During the past month I have been working on coverage of various corner cases in the signal subsystem in the kernel. I have also spent some time on improvements in the land of sanitizers. As a mentor I was able to, thanks to the full-time focus on NetBSD work, actively help three Google Summer of Code students. Not every question would be answered by myself without code reading but at least I am available for active collaboration, especially when it's to improve code that I have already authored, like sanitizers. At the end of the month we have managed to catch two uninitialized memory reads in the top(1) utility, using the Memory Sanitizer feature and rebuilt part of the basesystem (i.e. library dependencies: libterminfo, libkvm, libutil) with dedicated sanitization flags.

ptrace(2) and related distribution changes

I am actively working on handling of processes, forks/vforks, signals and threads that is reliable and fully functional under a debugger. This is a process and the situation is actively improving. For the end-user this means that we are achieving the state when a developer will be able to trace an application like Firefox using modern tools and save time detecting the issues quickly.

I am using the Test-Driven Development approach in my work. I keep extending the Automatic Test Framework with new tests, covering sets of scenarios handled by debuggers and related code. This is followed by kernel fixes. Thanks to the tests, I can more confidently introduce changes to critical routines inside the Operating System, test new changes quickly for regressions and keep covering new verifiable scenarios.

Titles of the merged commits with the main tree of NetBSD:

  • Remove an element from struct emul: e_tracesig.

    e_tracesig used to be implemented for Darwin compat. Nowadays the Darwin compatib[i]lity layer is gone and there are no other users.

  • Refactoring of can_we_set_dbregs() in ATF ptrace(2) tests. Push this auxiliary function to all ports.
  • Add a new ptrace(2) ATF exploit for: CVE-2018-8897 (POP SS debug exception).
  • Correct handling of: vfork(2) + PT_TRACE_ME + raise(2).
  • Add a new ATF ptrace(2) test: traceme_vfork_breakpoint.
  • Improve the description of traceme_vfork_raise in ATF ptrace(2) tests.
  • Add a new ATF ptrace(2) test: traceme_vfork_exec.
  • Improve the description of traceme_vfork_breakpoint (ATF ptrace(2) test).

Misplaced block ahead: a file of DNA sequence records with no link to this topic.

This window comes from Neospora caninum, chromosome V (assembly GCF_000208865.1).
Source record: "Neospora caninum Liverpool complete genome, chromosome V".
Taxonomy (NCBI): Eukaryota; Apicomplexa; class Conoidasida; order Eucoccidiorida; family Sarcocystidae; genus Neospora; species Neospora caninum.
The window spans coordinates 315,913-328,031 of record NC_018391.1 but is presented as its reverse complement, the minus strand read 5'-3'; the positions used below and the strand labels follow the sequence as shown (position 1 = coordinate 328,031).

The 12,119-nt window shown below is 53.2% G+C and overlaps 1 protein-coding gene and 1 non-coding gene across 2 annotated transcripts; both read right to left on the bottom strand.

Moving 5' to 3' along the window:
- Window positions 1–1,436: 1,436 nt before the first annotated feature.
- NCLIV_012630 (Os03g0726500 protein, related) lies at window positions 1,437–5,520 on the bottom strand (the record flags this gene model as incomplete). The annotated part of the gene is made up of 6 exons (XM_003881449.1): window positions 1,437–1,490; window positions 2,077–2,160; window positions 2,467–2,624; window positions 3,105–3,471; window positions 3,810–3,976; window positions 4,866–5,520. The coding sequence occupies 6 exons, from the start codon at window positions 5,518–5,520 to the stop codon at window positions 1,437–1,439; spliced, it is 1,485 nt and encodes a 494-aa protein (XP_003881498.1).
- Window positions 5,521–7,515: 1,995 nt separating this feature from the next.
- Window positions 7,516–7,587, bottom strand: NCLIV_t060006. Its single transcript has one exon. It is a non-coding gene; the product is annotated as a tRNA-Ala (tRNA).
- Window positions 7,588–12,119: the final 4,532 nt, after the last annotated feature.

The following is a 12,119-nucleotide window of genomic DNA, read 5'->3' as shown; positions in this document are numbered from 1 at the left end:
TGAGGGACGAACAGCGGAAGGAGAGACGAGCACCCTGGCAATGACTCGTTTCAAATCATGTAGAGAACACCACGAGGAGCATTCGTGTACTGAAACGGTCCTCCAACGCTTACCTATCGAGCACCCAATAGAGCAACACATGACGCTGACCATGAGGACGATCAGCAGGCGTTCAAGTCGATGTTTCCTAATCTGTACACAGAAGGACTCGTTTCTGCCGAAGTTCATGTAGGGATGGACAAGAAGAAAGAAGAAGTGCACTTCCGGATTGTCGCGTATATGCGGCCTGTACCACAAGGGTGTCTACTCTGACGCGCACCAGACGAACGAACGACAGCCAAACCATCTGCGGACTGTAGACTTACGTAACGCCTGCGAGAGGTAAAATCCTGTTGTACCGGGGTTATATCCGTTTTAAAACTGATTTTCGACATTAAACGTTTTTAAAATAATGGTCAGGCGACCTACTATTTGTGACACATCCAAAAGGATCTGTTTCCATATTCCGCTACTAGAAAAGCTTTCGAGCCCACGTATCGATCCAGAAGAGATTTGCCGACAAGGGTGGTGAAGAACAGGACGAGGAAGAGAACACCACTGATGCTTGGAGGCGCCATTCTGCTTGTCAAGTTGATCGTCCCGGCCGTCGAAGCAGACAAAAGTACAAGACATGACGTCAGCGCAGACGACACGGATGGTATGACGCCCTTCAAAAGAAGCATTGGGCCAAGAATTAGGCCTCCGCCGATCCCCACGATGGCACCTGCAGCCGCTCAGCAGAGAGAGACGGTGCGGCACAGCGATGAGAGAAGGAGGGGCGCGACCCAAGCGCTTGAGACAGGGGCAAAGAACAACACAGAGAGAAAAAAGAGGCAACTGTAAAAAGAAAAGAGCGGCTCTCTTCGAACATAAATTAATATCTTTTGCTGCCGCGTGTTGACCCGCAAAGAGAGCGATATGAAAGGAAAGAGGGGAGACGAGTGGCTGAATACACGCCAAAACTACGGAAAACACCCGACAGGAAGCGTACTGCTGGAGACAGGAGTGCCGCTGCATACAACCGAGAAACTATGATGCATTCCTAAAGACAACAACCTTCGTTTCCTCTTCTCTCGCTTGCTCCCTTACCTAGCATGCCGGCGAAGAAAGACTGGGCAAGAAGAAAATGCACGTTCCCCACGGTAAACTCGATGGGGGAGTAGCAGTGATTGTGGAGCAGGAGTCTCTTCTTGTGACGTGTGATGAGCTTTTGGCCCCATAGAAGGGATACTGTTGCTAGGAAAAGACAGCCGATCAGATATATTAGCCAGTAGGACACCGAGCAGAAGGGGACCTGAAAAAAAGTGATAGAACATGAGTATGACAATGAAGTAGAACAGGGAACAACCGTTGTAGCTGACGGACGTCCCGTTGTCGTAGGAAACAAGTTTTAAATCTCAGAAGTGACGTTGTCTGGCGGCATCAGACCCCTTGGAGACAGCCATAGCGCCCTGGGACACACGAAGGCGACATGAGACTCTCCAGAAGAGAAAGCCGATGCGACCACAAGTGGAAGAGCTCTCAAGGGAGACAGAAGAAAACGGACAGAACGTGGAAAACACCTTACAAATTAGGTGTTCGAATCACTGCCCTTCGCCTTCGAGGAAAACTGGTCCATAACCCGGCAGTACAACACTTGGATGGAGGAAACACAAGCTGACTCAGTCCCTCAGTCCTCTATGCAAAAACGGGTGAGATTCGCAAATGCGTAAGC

• Add extra asserts in three ATF ptrace(2) tests.

    In traceme* tests after validate_status_stopped() include additional check the verify the received signal with PT_GET_SIGINFO.

  • Correct assert in ATF t_zombie test.
  • Add new ATF tests: t_fork and t_vfork.
  • Stop masking SIGSTOP in a vfork(2)ed child.
  • Stop masking raise(SIGSTOP) in a vfork(2)ed child that called PT_TRACE_ME.
  • Add new auxiliary functions in t_ptrace_wait.h

    New functions:

    • await_stopped_child()
  • Enable traceme_vfork_raise2 in ATF ptrace(2) tests.

    raise(SIGSTOP) is now handled correctly by the kernel, in a child that vfork(2)ed and called PT_TRACE_ME.

  • Cover SIGTSTP, SIGTTIN and SIGTTOU in traceme_vfork_raise ATF tests.
  • Note in vfork(2) that SIGTSTP is masked.
  • Fix and enable traceme_signal_nohandler2 in ATF ptrace(2) tests.
  • Make stopsigmask a non-static symbol now as it's used in ptrace(2) code.
  • Refactor and enable the signal3 ATF ptrace(2) test

    Adapt the test to be independent from the software breakpoint trap behavior, whether the Program Counter is moved or not. Just kill the process after catching the expected signal, instead of pretending to resume it.

  • Add new ATF test: t_trapsignal:trap_ignore.
  • Minor update to signal(7)

    Note that SIGCHLD is not just a child exit signal. Note that SIGIOT is PDP-11 specific signal.

  • Minor improvement in sigaction(2)

    Note that SIGCHLD covers process continued event.

  • Extend ATF tests in t_trapsignal.sh to verify software breakpoint traps.
  • Add new ATF ptrace(2) tests: traceme_sendsignal_{masked,ignored}[1-3].
  • Define PTRACE_BREAKPOINT_ASM for i386 in the MD part of .
  • Refactor the attach[1-8] and race1 ATF t_ptrace_wait* tests.
  • Cherry-pick upstream patch for internal_mmap() in GCC sanitizers.
  • Cherry-pick upstream patch for internal_mmap() in GCC(.old) sanitizers
  • Add new auxiliary functions in ATF ptrace(2) tests


    • trigger_trap()
    • trigger_segv()
    • trigger_ill()
    • trigger_fpe()
    • trigger_bus()
  • Extend traceme_vfork_breakpoint in ATF ptrace(2) tests for more scenarios

    Added tests:

    • traceme_vfork_crash_trap